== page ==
URBAN & ACADEMIC INTERVENTION: Running (In) your City is a book chapter (2019, pictured, above) and performance-lecture (2015, click on the video clip). The book is in Mobilities, Literature, Culture, edited by Marian Aguiar, Charlotte Mathieson, and Lynne Pearce, 163–86. S.l.: Palgrave Macmillan (2019). The performance-lecture took place at the ESRC-funded ‘Running Dialogues’, Roxy Bar & Screen in London (2015). They both draw on an earlier performance given at American Annual Geographers’ Meeting in Chicago (2015), as well as Chapter II of my PhD thesis at University College London, The Physical and Poetic Processes of Running (2013), which has been downloaded 4353 times between Summer 2014-Spring 2020. See other mind-spinning slideshows here which are my attempts to enact the agility of running and the existential restlessness of the mind and soul.
CONTEXTS: Discourses in urban intervention and the cultural canon of walking have centred around bodies that are white, male, privileged and able. Mobilities research, an interdisciplinary field which investigates how ideas, information and people move, are studying the embodied subjectivities of ‘non-traditional’ bodies. However, it had not realised the creative potential of running. This lecture and book chapter introduce running as a subjective mobile method. It is in the first ever book on literary and cultural scholars’ engagement with mobilities scholarship. I conceptualised four playful tactics for individuals to re-imagine the running body as a powerful, everyday medium to achieve a sense of ownership of place, with a case study of the city. They are: ‘speed-play-drift’, ‘playing hide and seek’, activating the body as a ‘sight and site of protest’, and ‘transcending the spectacle’. I embedded Chinese Daoist frameworks of body-mind-place, and autoethnography as a non-white, non-neurotypical migrant woman. I also drew on my research on running as an artistic research paradigm (since 2009) and the restless body-mind as a mode of inquiry (since 1994). To enact the playfulness of running, I mobilised a performative voice referencing the art manifesto, and activated run-related idioms and metaphors, as also evident in the title ‘Running (In) Your City’.
ABSTRACT IN BOOK CHAPTER: As we run in or through the city, can we also metaphorically ‘run’ it? This chapter introduces four tactics of ‘running art-fully’ as a mobile method within the city. Set against the backdrop of running as a mass fitness practice and a world in frenetic commotion, I draw on my own art practice, and include practices and concepts from the Situationist International and the Chinese philosophy of Daoism (Taoism). I want to catalyse people from all walks – artists, non-artists, runners, non-runners – to consider the poetic implications and applications of running, and how that interplays with mobilities and visual art, and to invent yet other ‘strong minded acts of imagination’ to interrogate the status quo.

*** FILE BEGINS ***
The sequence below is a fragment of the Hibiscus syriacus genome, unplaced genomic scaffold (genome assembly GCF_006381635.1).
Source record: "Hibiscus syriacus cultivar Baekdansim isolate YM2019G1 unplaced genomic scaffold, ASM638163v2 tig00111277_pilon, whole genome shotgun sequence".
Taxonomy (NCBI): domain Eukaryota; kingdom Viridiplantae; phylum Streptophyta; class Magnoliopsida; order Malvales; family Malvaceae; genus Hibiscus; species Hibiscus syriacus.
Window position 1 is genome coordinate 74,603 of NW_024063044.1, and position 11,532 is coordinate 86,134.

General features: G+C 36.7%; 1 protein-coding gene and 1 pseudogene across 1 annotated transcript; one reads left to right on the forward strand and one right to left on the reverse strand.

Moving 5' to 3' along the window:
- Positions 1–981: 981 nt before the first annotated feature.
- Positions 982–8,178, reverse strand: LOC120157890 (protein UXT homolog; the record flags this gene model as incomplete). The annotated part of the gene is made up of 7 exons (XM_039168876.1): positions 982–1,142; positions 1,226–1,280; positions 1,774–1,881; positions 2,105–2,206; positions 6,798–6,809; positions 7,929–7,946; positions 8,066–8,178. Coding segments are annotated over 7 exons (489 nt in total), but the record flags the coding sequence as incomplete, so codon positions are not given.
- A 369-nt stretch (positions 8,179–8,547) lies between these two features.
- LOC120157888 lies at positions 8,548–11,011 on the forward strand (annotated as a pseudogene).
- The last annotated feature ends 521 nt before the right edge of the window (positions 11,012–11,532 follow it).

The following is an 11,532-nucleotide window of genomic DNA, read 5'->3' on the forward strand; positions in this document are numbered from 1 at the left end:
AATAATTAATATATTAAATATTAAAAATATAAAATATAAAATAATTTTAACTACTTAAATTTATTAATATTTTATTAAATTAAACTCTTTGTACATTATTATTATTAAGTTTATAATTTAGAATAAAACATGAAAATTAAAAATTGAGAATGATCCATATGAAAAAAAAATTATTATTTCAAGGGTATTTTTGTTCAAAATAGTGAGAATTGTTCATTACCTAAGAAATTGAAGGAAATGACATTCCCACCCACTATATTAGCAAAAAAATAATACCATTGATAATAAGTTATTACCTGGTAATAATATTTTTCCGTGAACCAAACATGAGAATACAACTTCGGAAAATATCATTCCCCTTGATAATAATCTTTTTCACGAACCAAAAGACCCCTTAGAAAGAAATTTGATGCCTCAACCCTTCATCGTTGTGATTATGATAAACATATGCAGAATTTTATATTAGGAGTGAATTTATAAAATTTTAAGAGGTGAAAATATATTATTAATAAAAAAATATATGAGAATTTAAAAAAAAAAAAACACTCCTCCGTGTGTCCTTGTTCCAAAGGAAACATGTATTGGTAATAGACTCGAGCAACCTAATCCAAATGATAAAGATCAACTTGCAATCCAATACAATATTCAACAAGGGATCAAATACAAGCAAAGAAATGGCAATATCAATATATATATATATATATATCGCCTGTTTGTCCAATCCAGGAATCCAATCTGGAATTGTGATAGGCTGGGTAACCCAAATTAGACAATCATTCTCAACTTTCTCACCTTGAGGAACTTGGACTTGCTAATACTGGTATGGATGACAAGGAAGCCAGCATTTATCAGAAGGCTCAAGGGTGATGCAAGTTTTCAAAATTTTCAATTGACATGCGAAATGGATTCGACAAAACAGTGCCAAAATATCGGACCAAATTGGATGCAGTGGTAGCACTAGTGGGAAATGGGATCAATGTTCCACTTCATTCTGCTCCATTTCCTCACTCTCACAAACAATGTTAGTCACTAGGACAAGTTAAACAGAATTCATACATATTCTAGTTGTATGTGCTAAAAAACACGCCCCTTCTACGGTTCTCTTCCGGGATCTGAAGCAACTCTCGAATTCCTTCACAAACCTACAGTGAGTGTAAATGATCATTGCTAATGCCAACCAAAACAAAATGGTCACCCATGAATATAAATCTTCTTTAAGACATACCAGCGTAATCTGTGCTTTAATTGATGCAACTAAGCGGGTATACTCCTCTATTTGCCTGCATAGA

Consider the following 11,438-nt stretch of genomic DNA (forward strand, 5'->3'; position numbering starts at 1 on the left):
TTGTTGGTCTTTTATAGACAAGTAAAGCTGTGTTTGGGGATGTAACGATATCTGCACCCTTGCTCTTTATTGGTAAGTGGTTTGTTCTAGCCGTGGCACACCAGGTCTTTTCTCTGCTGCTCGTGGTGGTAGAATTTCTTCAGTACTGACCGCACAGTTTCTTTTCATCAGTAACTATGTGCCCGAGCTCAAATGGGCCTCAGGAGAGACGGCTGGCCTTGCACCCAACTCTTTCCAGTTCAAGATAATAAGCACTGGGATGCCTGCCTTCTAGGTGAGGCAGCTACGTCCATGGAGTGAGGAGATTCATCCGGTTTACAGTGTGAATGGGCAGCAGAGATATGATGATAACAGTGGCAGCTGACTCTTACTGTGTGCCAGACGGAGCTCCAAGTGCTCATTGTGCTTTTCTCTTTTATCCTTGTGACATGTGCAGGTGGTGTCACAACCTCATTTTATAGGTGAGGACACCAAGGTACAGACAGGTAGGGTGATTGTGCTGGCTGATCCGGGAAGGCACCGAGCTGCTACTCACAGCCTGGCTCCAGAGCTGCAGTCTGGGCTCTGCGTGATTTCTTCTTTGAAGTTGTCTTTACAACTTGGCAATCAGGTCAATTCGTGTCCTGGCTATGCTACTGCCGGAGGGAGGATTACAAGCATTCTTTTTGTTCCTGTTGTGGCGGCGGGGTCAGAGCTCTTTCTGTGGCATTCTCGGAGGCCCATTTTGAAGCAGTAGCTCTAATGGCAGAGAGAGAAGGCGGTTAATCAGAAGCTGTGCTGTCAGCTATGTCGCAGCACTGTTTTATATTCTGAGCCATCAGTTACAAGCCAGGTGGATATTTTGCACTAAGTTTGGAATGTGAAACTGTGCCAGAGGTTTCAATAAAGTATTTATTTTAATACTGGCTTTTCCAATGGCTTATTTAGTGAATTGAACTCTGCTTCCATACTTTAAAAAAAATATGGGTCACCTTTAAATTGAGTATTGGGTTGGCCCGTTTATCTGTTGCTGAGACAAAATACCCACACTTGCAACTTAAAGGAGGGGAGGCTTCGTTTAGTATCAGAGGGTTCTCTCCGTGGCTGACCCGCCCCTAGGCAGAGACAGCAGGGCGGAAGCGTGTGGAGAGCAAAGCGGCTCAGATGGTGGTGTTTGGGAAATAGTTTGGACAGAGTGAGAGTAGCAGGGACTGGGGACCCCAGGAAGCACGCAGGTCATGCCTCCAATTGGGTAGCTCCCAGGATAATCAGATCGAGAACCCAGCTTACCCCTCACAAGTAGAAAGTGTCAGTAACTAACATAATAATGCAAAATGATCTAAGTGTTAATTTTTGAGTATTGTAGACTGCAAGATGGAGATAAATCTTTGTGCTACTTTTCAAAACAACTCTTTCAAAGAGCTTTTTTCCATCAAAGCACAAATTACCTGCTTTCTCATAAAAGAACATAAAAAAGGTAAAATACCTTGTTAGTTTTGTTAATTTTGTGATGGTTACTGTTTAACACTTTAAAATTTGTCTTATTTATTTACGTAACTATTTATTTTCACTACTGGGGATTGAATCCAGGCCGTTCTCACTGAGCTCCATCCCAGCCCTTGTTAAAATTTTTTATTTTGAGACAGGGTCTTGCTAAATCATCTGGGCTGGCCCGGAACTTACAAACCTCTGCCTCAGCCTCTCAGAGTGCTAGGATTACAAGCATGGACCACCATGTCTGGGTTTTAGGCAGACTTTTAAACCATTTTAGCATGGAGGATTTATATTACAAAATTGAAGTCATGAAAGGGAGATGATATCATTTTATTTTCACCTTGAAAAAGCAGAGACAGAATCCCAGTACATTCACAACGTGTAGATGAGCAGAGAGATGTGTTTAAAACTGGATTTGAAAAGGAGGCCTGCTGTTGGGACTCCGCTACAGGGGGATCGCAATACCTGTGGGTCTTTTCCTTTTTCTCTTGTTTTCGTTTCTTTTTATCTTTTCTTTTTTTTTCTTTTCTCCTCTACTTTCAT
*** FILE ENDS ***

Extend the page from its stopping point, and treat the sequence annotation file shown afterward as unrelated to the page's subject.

HEADINGS IN BOOK CHAPTER:
- (Introduction) Starting points: Giving walking a run for its money; At the junction of mobilities, visual art and running; At this juncture, today; Getting there
- I. Activate the speed-play-drift
- II. Play hide and seek
- III. Don’t hide, be seen: your running body as a sight and site of protest
- IV. Transcending the Spectacle
- (Conclusion) Let your imagination run riot
(POTENTIAL) IMPACTS: This research advances mobilities research which is led by sociologist Monika Büscher and others, by introducing running as a subjective, creative, urban, decolonised and neurodivergent mobile method. It uses personal mobility, global movement, surveillance, neurology and the body elide with Situationism and Daoism to glance off each other in a poetic manifesto. This counters discourses on walking by/about bodies that are white, male and privileged, and those that discuss running as a sport or fitness activity. Using a Chinese body-mind-place framework, and embedding embodied perspectives as a non-white, migrant woman, this research critiques the field’s limited definition of ‘the canon’. It invites the field to learn from non-western ontologies and epistemologies. It also extends the emerging ‘mobility art’ or ‘artmobs’ strand, which I co-founded in 2018. It foregrounds artistic research and advances mobilities research’s agenda, inviting researchers to work ‘experimentally, exploratively, critically and reflectively’ (Tan and Southern, 2018). My writing approach contributes to discourses exploring the interplay between art writing, writing as art and knowledge-creation. The performative voice mobilises run-related idioms and metaphors. Its free-associative form enacts the playfulness of running. This destabilises the expositional, ‘neutral’ or objective approach demanded in academia, and urges researchers to consider the creative possibilities of writing in (enacting) mobilities. This research demonstrates originality in its imaginative and creative scope, and evinces an awareness of the field. It has been cited by leading mobilities scholars (including Southern, Rose, and O’Keefe 2017; Barry 2020; Büscher et al. 2020). Büscher has labelled this method ‘running art-fully’ (2018), and included my recent research through neurodiversity and ‘dyslexic writing’ as a chapter ‘Run riot! On mobilities, life, and death (of civilisation), and the reveries of running artfully’, in the new Handbook on Methods and Applications for Mobilities Research (eds: Büscher, Freudendal-Pedersen, Kesselring, Edward Elgar 2020).